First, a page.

“Our home has always been full of music,” Kim points out. “We love music, kind of like how people love food or sports. So, it was natural that our kids grew up listening to Christian music, classical music, or music such as the Carpenters or crooners’ music, as long as the lyric was wholesome. Phil and I both have always loved beautiful music of different genres, so they were exposed to a lot of different styles early on. Because of that, music just happened naturally with them.
“I do remember discovering that our daughter, Brooklyn, could sing alto at the age of two and a half. She joined in on the alto part, along with a duet that was being sung around the piano in our living room. I was really shocked. I actually recorded that and still have it to this day. So, their training kind of evolved along the way. They developed a love for music early on, which was very instrumental in them wanting to sing and play an instrument.
“Vocally, I began to lightly coach them along from the time they were two or so. The girls started their violin lessons when they were six and eight years of age. I always contracted outside teachers for their instruments. I don’t have a clue how to play the violin, drums or guitar.”
If someone had told Kim 20 years ago that their family would make this kind of an impact on Gospel Music, her reaction would have been lukewarm. “I probably would have smiled and thought they were a little far-fetched in their opinion,” Kim admits.
“I never had a dream that we would do what we do today. Phil is the visionary in our family. He may have had a vision, in the back of his mind, that someday we would travel extensively as we do today, but not me. I just simply wanted to obey and follow God, whatever that meant. That was all. It was just day to day following God and listening for His voice in the mundane.
“He began to open one obvious door of music ministry at a time, and we walked through those doors as He opened them. All these years later, I realize that we have been, and still are, in the good, good hands of Jesus. He had a plan all along. He has a plan for all of His children. The key is that we just have to give Him full reign and control. No demands on Him of what we want or require. He doesn’t work that way. We just have to relinquish our families, our careers, our desires, and whatever else concerns us to God, and allow Him to use us as He wishes. Then, and only then, can He work in and through us. That’s when He can do some amazing things.”
Courtney Collingsworth Metz – the second-oldest of the four siblings – shares some of her childhood memories.
“I would have to say that some of my favorite memories in the music room were all the laughter and jokes,” Courtney recalls. “We were very serious about our music and arrangements, but that doesn’t mean we didn’t have fun. We were always goofing off or laughing when someone sang the wrong part. Lots of funny memories were made during our rehearsals that I will remember for a lifetime.”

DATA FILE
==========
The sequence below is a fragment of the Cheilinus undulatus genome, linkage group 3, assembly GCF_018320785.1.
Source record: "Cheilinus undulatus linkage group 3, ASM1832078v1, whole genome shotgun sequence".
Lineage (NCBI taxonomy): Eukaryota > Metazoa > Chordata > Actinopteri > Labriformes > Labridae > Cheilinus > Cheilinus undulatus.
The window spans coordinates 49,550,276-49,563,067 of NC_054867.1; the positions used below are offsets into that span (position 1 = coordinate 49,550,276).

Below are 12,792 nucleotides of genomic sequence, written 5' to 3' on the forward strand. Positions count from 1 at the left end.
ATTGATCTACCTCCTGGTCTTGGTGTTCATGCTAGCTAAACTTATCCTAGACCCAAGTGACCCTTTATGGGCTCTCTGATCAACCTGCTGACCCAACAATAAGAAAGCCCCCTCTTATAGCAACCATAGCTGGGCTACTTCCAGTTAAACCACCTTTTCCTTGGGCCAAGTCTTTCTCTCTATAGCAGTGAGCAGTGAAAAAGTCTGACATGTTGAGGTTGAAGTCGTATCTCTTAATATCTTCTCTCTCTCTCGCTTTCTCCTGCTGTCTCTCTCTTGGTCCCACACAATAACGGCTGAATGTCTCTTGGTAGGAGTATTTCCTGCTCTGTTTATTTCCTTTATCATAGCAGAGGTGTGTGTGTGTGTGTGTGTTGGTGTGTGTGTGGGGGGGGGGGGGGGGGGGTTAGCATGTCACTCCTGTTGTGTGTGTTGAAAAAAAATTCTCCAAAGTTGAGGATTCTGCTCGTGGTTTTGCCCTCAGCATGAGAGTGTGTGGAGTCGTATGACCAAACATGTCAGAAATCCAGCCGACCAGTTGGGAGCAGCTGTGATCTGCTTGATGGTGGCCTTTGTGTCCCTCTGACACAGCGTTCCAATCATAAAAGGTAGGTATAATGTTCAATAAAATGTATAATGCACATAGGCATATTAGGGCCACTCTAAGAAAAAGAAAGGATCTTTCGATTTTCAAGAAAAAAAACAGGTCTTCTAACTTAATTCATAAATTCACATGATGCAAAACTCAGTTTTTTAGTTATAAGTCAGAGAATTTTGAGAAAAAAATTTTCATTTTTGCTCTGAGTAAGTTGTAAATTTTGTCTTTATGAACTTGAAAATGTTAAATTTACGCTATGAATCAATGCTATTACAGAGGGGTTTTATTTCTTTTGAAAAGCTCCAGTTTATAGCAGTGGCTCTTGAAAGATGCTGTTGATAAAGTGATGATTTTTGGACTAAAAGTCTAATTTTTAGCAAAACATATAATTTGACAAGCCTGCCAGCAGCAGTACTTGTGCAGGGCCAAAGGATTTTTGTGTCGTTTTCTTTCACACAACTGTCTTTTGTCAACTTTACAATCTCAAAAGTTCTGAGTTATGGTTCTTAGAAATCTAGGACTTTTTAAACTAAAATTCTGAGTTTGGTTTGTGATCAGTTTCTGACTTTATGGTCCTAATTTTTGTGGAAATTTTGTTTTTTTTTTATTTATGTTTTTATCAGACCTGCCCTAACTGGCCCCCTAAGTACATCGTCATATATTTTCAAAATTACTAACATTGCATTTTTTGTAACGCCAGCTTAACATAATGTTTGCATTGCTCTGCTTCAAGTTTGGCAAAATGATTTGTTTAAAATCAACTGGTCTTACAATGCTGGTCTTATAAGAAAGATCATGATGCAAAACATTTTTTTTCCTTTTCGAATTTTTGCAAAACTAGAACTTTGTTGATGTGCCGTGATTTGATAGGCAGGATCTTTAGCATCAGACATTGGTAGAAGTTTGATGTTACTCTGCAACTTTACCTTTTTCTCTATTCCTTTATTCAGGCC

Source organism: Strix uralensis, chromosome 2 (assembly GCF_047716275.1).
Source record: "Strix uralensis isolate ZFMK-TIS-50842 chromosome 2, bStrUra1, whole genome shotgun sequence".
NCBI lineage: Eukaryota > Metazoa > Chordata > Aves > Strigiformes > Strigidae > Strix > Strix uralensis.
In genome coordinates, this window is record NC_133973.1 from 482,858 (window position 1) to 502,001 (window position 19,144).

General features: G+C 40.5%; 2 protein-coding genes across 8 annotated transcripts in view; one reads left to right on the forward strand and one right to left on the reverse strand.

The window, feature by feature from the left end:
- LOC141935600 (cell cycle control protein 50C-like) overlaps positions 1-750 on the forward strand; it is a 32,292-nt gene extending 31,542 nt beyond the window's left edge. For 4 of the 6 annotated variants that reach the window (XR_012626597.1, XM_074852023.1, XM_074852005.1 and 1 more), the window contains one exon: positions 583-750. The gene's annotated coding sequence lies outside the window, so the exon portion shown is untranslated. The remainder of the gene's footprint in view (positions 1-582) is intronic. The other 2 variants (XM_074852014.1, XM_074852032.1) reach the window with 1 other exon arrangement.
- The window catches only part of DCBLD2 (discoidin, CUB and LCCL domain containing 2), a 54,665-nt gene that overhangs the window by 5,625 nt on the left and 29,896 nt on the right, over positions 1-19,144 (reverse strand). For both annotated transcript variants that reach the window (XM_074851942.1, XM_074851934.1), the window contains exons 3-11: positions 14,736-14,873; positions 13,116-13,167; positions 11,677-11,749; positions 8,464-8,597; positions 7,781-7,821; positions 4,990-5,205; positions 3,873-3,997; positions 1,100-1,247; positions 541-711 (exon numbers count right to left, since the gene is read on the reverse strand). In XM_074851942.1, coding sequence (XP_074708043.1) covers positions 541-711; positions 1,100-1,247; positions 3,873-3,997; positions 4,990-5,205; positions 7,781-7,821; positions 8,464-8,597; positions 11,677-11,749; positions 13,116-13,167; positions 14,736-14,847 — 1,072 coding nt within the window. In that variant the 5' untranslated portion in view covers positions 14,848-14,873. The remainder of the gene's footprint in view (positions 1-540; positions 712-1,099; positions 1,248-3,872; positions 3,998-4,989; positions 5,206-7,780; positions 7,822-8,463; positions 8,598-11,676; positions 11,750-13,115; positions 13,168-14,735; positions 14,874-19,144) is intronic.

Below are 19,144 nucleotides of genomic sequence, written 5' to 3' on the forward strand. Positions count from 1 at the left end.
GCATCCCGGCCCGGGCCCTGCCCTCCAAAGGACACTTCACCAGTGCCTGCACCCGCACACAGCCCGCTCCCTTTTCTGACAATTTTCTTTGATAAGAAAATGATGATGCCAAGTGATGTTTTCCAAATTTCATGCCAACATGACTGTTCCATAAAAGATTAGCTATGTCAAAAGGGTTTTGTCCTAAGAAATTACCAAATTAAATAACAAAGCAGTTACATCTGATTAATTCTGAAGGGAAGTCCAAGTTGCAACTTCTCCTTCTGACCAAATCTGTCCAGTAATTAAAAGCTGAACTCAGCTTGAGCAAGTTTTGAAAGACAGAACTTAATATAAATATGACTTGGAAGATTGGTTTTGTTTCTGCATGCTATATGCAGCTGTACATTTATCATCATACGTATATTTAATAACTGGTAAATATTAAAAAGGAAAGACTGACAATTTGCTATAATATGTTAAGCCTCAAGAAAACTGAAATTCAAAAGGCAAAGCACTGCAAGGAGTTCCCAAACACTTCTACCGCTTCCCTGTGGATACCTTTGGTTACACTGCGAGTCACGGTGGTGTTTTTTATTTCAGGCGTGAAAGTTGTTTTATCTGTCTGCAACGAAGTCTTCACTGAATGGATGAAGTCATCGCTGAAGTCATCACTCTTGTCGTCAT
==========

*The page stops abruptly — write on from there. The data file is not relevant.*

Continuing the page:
Phillip Collingsworth – the third oldest of the four kids – talks about the impact of the music on himself as an artist and his greatest influences.
“Music had a large impact on me as a young kid growing up,” Phillip says. “Gospel Music was what I always wanted to sing, and a lot of that was because of singers like David Phelps, Michael O’Brien and Larnelle Harris, to name just a few. These artists’ talents and communication skills are what I would study mentally, and try to take away something from each of them to help form who I was as a singer. Other artists outside of Gospel music would be Michael Buble’, Brian McKnight and David Foster … again, just to name a few.
“Needless to say, I’ve been a music lover since I was a little kid, and since then, I have been blessed to be able to play a small part in the music making process over the years with my family.”
Olivia Collingsworth – the youngest sibling – recounts one of her fondest silly memories from days gone by.
“The times when we were under pressure on stage, and wanted to burst into laughter over something silly, are my funniest memories,” Olivia remembers. “My mom would give us that look like, ‘you had better stop it now.’ That made it even harder to gain control of ourselves. There’s something about being with your siblings on stage. When one of them starts laughing, it’s like a rippling effect with the rest of us. It’s hard to gain your composure.
“One time, my dad was talking to the audience, and started to say very emphatically, ‘God is faithful.’ It came out wrong and he, in a very loud voice said, ‘God is fat.’ No more holding our composure after that. We lost it.”
Brooklyn Collingsworth Blair – the oldest sibling – plans to pass down the family’s musical heritage to her children.
“I plan to surround my children with the music I grew up loving,” Brooklyn explains. “However, they will be able to experience it first hand as well, by having a front row seat to this ministry. It is my desire that my kids not only grow up to love this music but also the message within it.”
Phil has an overwhelming feeling of gratitude in knowing that his family is serving Jesus.
“There is no greater joy for a parent than to see your children embrace the love we personally have for Jesus and make it their own,” Phil shares. “It’s actually the fulfillment of our entire reason for existing as a family … to take our family to heaven with us. We are so grateful to God and so blessed.”
Photos courtesy of Courtney Collingsworth Metz, Erin Stevens, Craig Harris
Written by Erin Stevens
First published by SGNScoops Magazine June 2017.